Reference > Quotations > C.N. Douglas, comp. > Forty Thousand Quotations > Category Index
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CONTENTS · BIBLIOGRAPHIC RECORD
C.N. Douglas, comp.  Forty Thousand Quotations: Prose and Poetical.  1917.
 
Reputation
 
  O reputation! dearer far than life.
Lowell.    
  1
  The honor of a maid is her name.
Shakespeare.    
  2
  Faithfully guard your reputation.
Rothschild.    
  3
  A good name is better than precious ointment.
Bible.    
  4
  A good name is better than bags of gold.
Cervantes.    
  5
  A lost good name is ne’er retriev’d.
Gay.    
  6
  I would rather make my name than inherit it.
Thackeray.    
  7
  He that is respectless in his courses oft sells his reputation at cheap market.
Ben Jonson.    
  8
  Good-will, like a good name, is got by many actions, and lost by one.
Jeffrey.    
  9
  Reputation is a jewel which nothing can replace; it is ten thousand times more valuable capital than your diamonds.
Laboulaye.    
  10
  How many worthy men have we seen survive their own reputation!
Montaigne.    
  11
  For a strolling damsel a doubtful reputation bears.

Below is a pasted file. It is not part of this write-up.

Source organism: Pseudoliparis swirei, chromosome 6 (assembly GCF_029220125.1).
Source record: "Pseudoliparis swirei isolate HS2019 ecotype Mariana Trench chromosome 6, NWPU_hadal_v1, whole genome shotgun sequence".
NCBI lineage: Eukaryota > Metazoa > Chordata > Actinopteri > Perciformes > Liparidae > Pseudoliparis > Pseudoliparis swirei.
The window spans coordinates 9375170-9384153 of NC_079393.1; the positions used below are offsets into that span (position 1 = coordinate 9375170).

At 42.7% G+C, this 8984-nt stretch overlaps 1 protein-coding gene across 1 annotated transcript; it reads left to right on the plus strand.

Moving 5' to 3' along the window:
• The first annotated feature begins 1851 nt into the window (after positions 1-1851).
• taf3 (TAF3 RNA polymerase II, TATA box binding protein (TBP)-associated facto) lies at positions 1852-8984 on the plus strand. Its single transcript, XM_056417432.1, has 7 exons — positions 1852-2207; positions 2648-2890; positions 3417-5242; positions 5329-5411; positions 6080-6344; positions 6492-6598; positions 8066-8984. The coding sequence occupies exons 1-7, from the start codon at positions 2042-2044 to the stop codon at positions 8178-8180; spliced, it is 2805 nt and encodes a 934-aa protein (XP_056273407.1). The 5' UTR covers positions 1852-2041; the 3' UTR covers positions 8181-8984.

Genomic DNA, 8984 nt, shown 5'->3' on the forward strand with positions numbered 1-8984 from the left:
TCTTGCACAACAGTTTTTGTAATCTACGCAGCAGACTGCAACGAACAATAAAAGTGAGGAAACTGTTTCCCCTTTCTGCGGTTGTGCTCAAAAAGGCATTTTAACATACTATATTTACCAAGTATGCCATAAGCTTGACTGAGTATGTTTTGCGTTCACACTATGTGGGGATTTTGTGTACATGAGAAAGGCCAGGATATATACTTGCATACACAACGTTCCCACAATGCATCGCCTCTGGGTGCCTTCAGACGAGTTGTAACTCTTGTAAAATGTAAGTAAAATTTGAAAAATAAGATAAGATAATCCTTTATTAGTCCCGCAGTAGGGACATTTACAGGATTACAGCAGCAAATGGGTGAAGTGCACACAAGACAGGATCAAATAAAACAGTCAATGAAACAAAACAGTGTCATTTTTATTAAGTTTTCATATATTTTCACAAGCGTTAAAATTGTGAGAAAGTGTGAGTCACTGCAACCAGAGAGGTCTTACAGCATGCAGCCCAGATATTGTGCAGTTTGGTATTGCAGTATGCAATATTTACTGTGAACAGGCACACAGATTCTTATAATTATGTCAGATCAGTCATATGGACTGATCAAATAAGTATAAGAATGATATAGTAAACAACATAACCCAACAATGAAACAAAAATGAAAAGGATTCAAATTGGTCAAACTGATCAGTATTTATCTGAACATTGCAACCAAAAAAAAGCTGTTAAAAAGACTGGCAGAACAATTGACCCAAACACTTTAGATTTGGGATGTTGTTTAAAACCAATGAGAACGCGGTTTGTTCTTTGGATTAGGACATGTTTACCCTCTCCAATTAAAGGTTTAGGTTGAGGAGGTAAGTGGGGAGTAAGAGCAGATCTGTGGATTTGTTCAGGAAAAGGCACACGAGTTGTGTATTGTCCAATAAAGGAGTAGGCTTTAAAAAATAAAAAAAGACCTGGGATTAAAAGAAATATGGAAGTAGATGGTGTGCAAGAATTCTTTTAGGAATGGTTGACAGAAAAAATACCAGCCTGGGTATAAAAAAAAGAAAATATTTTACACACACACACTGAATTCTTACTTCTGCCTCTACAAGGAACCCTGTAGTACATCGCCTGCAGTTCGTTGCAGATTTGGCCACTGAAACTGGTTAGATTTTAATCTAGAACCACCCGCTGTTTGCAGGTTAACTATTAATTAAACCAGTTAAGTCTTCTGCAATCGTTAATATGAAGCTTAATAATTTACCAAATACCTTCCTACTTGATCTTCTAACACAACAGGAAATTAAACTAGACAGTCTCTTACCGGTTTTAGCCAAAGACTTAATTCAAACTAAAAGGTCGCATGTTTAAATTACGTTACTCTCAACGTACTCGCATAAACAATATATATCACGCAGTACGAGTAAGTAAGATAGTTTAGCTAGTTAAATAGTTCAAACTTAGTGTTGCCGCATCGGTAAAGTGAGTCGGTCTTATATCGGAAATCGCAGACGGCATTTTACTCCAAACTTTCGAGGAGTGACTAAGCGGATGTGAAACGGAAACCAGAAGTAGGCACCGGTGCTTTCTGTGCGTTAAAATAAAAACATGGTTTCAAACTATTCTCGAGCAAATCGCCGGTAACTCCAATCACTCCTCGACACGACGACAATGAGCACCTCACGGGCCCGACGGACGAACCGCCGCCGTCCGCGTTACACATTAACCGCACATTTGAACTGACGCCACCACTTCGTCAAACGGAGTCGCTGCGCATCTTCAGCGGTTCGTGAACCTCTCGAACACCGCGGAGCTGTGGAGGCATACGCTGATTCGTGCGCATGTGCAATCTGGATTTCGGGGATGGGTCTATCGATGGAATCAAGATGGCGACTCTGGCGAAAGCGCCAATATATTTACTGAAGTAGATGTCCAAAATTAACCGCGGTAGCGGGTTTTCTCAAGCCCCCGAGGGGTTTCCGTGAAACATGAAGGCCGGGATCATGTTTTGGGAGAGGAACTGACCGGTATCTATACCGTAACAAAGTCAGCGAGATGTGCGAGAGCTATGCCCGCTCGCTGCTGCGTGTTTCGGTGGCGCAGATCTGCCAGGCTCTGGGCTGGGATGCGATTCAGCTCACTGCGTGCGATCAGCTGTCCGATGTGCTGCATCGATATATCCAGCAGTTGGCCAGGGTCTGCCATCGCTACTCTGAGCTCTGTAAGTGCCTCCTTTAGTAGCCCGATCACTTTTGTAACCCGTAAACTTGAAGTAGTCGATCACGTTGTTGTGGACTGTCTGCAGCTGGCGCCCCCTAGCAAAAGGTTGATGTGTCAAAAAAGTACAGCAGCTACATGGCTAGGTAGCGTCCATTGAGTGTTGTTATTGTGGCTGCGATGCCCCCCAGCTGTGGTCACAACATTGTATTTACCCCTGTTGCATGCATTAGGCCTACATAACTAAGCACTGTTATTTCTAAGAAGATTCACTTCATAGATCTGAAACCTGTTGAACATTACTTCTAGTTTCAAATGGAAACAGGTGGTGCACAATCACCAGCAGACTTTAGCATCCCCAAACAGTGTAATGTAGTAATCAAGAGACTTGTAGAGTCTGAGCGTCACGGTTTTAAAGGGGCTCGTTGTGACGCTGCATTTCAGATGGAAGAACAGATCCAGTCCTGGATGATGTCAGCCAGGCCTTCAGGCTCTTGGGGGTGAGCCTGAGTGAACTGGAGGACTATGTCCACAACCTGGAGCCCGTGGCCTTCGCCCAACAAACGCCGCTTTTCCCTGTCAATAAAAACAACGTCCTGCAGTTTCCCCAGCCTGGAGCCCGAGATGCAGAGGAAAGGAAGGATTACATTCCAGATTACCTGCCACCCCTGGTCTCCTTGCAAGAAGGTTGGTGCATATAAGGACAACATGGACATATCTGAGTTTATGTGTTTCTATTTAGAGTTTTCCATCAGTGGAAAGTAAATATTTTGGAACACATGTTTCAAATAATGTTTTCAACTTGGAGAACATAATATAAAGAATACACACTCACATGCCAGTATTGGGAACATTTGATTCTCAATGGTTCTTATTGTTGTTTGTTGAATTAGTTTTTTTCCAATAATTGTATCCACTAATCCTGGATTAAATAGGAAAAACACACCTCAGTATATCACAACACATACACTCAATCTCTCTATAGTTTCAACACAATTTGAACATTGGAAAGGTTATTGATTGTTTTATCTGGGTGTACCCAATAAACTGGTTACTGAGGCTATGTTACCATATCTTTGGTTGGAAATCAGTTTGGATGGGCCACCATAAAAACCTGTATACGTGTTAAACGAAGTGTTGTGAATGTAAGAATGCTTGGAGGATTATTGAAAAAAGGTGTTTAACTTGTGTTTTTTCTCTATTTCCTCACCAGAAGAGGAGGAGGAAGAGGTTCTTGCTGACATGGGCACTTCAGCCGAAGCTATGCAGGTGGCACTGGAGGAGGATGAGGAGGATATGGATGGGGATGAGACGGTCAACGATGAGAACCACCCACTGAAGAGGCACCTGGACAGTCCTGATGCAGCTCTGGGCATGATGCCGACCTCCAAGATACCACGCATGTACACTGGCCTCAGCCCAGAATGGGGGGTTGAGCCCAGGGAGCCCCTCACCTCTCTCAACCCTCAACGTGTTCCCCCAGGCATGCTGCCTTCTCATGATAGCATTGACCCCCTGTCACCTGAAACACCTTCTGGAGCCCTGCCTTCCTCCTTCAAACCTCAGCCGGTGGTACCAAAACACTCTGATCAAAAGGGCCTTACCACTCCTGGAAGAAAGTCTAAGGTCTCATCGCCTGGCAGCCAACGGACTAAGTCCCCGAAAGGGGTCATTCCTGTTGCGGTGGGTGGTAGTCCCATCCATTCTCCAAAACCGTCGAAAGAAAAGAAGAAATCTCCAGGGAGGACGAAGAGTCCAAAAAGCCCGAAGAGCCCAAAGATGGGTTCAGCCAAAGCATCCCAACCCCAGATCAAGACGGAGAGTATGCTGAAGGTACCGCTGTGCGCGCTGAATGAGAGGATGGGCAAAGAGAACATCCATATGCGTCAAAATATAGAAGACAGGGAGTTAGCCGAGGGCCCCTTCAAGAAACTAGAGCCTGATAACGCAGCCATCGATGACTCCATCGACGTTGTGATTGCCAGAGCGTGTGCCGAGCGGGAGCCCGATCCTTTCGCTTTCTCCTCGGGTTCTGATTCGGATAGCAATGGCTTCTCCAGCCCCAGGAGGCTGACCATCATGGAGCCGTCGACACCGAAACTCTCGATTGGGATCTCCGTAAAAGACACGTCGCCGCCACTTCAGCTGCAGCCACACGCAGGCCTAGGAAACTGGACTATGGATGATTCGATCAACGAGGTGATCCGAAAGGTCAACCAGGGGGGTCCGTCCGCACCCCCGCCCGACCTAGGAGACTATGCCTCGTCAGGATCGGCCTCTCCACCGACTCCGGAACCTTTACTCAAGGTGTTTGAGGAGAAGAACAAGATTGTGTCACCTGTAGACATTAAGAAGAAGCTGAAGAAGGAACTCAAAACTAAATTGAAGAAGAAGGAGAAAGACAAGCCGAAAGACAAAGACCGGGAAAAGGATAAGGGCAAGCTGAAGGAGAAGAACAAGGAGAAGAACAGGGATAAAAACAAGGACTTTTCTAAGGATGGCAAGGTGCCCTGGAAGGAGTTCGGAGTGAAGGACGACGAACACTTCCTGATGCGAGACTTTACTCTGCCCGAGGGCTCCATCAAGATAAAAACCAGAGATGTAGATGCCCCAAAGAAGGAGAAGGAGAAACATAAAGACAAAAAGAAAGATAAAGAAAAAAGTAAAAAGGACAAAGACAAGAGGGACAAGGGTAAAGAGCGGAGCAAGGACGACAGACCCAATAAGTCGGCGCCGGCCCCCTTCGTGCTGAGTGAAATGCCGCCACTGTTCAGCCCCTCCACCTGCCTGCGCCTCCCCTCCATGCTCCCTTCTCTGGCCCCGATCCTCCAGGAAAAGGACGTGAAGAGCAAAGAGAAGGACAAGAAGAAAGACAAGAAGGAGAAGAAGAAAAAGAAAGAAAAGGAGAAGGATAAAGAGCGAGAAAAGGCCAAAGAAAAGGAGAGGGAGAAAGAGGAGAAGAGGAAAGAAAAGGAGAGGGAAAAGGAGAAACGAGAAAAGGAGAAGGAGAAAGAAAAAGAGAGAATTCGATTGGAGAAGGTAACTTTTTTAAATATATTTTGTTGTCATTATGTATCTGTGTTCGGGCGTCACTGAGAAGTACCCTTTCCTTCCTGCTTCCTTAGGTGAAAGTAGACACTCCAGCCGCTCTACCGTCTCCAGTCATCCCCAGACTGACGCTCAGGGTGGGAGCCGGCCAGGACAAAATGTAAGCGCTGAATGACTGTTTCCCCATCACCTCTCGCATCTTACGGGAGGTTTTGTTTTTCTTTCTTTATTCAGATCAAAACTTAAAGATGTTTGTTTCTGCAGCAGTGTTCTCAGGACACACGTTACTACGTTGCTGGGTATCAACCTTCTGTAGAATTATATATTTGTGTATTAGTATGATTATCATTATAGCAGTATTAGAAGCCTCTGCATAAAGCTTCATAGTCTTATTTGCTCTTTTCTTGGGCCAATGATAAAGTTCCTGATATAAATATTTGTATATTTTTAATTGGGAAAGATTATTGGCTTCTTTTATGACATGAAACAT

Goethe.    
  12
        I see my reputation is at stake:
My fame is shrewdly gor’d.
Shakespeare.    
  13
  One may be better than his reputation or his conduct, but never better than his principles.
Laténa.    
  14
  A reputation for good judgment, for fair dealing, for truth, and for rectitude, is itself a fortune.
Henry Ward Beecher.    
  15
  Reputation is what men and women think of us; character is what God and angels know of us.
Thomas Paine.    
  16
  Say nothing good of yourself, you will be distrusted; say nothing bad of yourself, you will be taken at your word.
Joseph Roux.    
  17
  An eminent reputation is as dangerous as a bad one.
Tacitus.    
  18
  How difficult it is to save the bark of reputation from the rocks of ignorance.
Petrarch.    
  19
  The way to gain a good reputation is to endeavor to be what you desire to appear.
Socrates.    
  20
 
 
  Time never fails to bring every exalted reputation to a strict scrutiny.
Fisher Ames.    
  21
  In all the affairs of this world, so much reputation is in reality so much power.
Tillotson.    
  22
        Convey a libel in a frown,
And wink a reputation down!
Swift.    
  23
  I would thou and I knew where a commodity of good names were to be bought.
Shakespeare.    
  24
  How many people live on the reputation of the reputation they might have made!
Holmes.    
  25
  Good name in man and woman, dear my lord, is the immediate jewel of their souls.
Shakespeare.    
  26
  The blaze of reputation cannot be blown out, but it often dies in the socket.
Dr. Johnson.    
  27
  Die two months ago, and not forgotten yet? Then there’s hope a great man’s memory may outlive his life half a year.